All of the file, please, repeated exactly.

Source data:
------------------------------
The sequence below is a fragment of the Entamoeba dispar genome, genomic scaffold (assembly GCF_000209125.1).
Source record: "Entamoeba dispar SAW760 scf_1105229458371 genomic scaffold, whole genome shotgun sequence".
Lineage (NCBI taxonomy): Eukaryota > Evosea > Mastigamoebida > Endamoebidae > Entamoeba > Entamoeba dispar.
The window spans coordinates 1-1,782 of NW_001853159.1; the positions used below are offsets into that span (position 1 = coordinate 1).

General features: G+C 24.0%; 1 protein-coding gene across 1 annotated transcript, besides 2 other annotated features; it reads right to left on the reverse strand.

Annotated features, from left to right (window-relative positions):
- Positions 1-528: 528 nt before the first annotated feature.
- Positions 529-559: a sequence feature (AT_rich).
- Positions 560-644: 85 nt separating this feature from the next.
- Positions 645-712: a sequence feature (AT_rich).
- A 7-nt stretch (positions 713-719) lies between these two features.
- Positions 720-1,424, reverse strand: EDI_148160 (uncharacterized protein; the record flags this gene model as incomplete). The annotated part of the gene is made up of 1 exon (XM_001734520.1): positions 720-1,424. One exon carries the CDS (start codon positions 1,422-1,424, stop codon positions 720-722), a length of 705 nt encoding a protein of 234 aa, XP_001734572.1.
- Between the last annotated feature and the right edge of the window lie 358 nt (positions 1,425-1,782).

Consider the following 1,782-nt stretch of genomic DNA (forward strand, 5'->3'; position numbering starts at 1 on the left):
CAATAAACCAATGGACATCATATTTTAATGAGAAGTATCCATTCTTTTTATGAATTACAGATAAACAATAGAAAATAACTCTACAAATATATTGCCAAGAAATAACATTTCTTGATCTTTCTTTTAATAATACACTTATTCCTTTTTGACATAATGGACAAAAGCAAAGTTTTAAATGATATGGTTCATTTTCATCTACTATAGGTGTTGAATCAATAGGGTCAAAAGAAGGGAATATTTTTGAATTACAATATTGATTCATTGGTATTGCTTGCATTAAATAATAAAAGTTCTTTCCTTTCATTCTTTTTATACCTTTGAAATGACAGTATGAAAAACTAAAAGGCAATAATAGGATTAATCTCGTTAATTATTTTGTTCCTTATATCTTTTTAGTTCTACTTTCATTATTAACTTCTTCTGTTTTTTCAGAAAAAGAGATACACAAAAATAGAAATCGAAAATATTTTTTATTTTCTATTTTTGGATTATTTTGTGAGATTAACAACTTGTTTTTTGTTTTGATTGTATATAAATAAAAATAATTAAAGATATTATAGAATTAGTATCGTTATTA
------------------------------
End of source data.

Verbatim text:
The sequence below is a fragment of the Entamoeba dispar genome, genomic scaffold (assembly GCF_000209125.1).
Source record: "Entamoeba dispar SAW760 scf_1105229458371 genomic scaffold, whole genome shotgun sequence".
Lineage (NCBI taxonomy): Eukaryota > Evosea > Mastigamoebida > Endamoebidae > Entamoeba > Entamoeba dispar.
The window spans coordinates 1-1,782 of NW_001853159.1; the positions used below are offsets into that span (position 1 = coordinate 1).

General features: G+C 24.0%; 1 protein-coding gene across 1 annotated transcript, besides 2 other annotated features; it reads right to left on the reverse strand.

Annotated features, from left to right (window-relative positions):
- Positions 1-528: 528 nt before the first annotated feature.
- Positions 529-559: a sequence feature (AT_rich).
- Positions 560-644: 85 nt separating this feature from the next.
- Positions 645-712: a sequence feature (AT_rich).
- A 7-nt stretch (positions 713-719) lies between these two features.
- Positions 720-1,424, reverse strand: EDI_148160 (uncharacterized protein; the record flags this gene model as incomplete). The annotated part of the gene is made up of 1 exon (XM_001734520.1): positions 720-1,424. One exon carries the CDS (start codon positions 1,422-1,424, stop codon positions 720-722), a length of 705 nt encoding a protein of 234 aa, XP_001734572.1.
- Between the last annotated feature and the right edge of the window lie 358 nt (positions 1,425-1,782).

Consider the following 1,782-nt stretch of genomic DNA (forward strand, 5'->3'; position numbering starts at 1 on the left):
CAATAAACCAATGGACATCATATTTTAATGAGAAGTATCCATTCTTTTTATGAATTACAGATAAACAATAGAAAATAACTCTACAAATATATTGCCAAGAAATAACATTTCTTGATCTTTCTTTTAATAATACACTTATTCCTTTTTGACATAATGGACAAAAGCAAAGTTTTAAATGATATGGTTCATTTTCATCTACTATAGGTGTTGAATCAATAGGGTCAAAAGAAGGGAATATTTTTGAATTACAATATTGATTCATTGGTATTGCTTGCATTAAATAATAAAAGTTCTTTCCTTTCATTCTTTTTATACCTTTGAAATGACAGTATGAAAAACTAAAAGGCAATAATAGGATTAATCTCGTTAATTATTTTGTTCCTTATATCTTTTTAGTTCTACTTTCATTATTAACTTCTTCTGTTTTTTCAGAAAAAGAGATACACAAAAATAGAAATCGAAAATATTTTTTATTTTCTATTTTTGGATTATTTTGTGAGATTAACAACTTGTTTTTTGTTTTGATTGTATATAAATAAAAATAATTAAAGATATTATAGAATTAGTATCGTTATTA